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Florida is one of a handful of states that has enacted laws to specifically target sending and receiving sexually explicit text messages, commonly known as sexting. The term sexting has become so commonplace that it became the name lawmakers gave to the statute. It is important to understand that the Florida sexting law only applies to juveniles, and not adults. Adults are free to send sexually explicit text messages to other adults, but sexting with minors is punishable by a far more serious crime. Transmitting materials harmful to a minor by electronic device is classified as a third-degree felony, and is not part of the Florida sexting law. Sexting is an offense that is only handled in juvenile court, and if your child has been charged contact South Florida criminal defense lawyer Benjamin Herbst anytime for a free consultation. Benjamin specializes in juvenile crimes such as sexting in Miami-Dade, Broward and Palm Beach County. He also defends juveniles who have been charged in the Treasure Coast jurisdictions of Martin and St. Lucie County. Benjamin is available to offer a free consultation anytime at (954) 543-0305, and has flexible office hours in his Fort Lauderdale and West Palm Beach locations. He is also more than willing to travel to meet anywhere from Miami to Port St. Lucie. Do not let a sexting charge interfere with your child’s future by going to court without an attorney. Contact Benjamin today to find out how he can fight to have the charges dropped or dismissed.
Sexting is defined as a minor using any electronic device such as a computer or cell phone to transmit or distribute any video or photograph that depicts nudity or other material that is harmful. The term harmful is basically the umbrella term for sexually explicit material. A minor can also be charged for possession of sexually explicit material on his or her electronic device, but if may be a defense if the material was unsolicited and not distributed to a third party. It is also an absolute defense if the minor took reasonable steps to report the images or videos to a legal guardian, the school or law enforcement. The sexting law is somewhat forgiving, as juveniles who are charged for the first time may avoid going to court by completing 8 hours of community service, paying a $60 fine and completing a cyber-safety program. If the juvenile does not complete these requirements in 30 days then a mandatory court appearance will follow. The juvenile may contest the charges, but if he or she is found to have committed the violation the court may then order the initial penalties to be completed. A juvenile who fails to comply could be held in contempt and punished by the court, including probation and/or a driver’s license suspension.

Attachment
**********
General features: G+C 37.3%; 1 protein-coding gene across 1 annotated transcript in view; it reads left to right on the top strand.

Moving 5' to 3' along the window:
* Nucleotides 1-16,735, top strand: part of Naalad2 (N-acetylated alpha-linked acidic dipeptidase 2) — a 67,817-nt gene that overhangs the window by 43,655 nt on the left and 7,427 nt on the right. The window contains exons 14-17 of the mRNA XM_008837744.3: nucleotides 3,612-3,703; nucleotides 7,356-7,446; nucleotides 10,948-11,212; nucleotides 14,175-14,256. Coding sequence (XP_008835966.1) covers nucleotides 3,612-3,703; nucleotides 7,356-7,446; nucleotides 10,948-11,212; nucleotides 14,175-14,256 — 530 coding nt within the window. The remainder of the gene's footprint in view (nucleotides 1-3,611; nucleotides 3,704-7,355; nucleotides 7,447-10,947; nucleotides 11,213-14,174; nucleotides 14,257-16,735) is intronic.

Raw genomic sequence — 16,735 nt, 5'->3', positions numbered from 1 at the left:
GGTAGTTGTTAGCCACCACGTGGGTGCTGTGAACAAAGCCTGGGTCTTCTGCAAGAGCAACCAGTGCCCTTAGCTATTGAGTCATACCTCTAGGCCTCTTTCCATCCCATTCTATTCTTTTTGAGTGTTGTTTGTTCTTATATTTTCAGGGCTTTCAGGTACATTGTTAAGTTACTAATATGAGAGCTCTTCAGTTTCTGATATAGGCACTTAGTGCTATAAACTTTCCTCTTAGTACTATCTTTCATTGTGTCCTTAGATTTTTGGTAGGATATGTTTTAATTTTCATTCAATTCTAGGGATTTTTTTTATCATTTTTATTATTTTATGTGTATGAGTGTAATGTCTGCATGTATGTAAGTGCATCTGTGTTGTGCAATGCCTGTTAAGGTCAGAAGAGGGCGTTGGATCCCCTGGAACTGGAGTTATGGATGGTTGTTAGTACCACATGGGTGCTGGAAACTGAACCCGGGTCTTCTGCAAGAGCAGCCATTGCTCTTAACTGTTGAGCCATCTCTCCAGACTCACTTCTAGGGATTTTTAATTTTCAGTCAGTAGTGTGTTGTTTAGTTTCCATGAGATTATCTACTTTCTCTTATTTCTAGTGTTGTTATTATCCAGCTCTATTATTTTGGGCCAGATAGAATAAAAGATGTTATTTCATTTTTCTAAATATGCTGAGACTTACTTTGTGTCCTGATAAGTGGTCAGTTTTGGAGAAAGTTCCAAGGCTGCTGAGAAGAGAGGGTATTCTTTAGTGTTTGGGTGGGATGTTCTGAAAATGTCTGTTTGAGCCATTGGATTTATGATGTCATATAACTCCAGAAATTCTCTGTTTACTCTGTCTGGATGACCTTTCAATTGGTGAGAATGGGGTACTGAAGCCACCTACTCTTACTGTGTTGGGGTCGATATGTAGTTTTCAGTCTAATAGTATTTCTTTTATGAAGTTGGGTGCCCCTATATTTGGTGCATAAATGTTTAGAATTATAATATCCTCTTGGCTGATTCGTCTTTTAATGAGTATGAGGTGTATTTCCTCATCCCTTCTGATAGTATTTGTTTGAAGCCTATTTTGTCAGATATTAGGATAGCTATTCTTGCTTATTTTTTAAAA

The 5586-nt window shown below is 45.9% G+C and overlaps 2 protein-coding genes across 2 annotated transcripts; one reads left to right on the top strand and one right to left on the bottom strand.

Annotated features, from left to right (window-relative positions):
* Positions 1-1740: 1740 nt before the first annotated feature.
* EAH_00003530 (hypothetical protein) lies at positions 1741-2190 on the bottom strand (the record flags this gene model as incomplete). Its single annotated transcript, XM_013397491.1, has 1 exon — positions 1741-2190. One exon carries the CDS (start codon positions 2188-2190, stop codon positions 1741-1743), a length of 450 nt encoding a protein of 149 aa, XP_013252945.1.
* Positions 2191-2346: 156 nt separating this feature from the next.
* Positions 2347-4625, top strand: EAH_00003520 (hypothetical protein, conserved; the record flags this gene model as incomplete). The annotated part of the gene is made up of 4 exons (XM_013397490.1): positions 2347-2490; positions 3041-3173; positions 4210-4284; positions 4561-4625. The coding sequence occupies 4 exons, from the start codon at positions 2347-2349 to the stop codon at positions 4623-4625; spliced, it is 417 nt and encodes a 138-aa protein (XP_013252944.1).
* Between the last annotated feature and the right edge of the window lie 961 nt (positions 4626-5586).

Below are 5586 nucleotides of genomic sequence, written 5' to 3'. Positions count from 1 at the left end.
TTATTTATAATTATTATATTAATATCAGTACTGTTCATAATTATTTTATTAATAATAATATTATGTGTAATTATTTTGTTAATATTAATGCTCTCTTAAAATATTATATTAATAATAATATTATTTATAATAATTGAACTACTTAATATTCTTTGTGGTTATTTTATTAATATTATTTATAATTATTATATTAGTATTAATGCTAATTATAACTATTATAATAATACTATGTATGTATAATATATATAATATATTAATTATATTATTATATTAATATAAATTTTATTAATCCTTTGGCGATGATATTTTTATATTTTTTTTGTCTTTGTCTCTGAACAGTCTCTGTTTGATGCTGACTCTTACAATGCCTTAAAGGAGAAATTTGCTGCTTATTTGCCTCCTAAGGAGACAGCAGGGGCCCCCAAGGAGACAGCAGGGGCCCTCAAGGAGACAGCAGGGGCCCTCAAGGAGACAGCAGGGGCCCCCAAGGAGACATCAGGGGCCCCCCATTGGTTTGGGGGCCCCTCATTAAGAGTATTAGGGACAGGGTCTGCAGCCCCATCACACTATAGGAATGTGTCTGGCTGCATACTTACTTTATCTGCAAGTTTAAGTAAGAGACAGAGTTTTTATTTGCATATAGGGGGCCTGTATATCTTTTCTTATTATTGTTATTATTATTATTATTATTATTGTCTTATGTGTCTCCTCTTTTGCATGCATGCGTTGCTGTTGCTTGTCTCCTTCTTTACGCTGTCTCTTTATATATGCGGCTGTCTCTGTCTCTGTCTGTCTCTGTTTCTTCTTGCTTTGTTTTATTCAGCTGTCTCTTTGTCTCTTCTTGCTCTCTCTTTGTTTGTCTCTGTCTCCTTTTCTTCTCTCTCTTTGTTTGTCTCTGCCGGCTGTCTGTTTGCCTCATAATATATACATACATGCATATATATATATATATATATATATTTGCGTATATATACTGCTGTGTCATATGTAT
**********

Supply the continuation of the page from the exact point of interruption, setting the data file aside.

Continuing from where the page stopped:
If a juvenile has been found to have committed a sexting offense, he or she may now face criminal penalties for any future violation. A second offense for sexting is classified as a first-degree misdemeanor, and could come with incarceration and a delinquency finding on the juvenile’s record. Incarceration is not common for a second offense, but the juvenile could certainly face real punishment. Any juvenile who has been found to have committed a misdemeanor sexting violation faces a third-degree felony for any future charges. At this point, incarceration in a secure facility or placement in a program could be a real possibility, as could a permanent delinquency finding for a felony. If your child has been charged with sexting anywhere in South Florida or along the Treasure Coast contact juvenile criminal defense lawyer Benjamin Herbst. Benjamin fights for all of his juvenile clients, and always keeps the family informed during each step of the process. He provides his cell phone number to his clients and their families, and places a high priority on always being available. Finding out your child has been charged with a crime can be an extremely devastating and stressful experience, but Benjamin will do whatever it takes to make sure your child’s future does not suffer.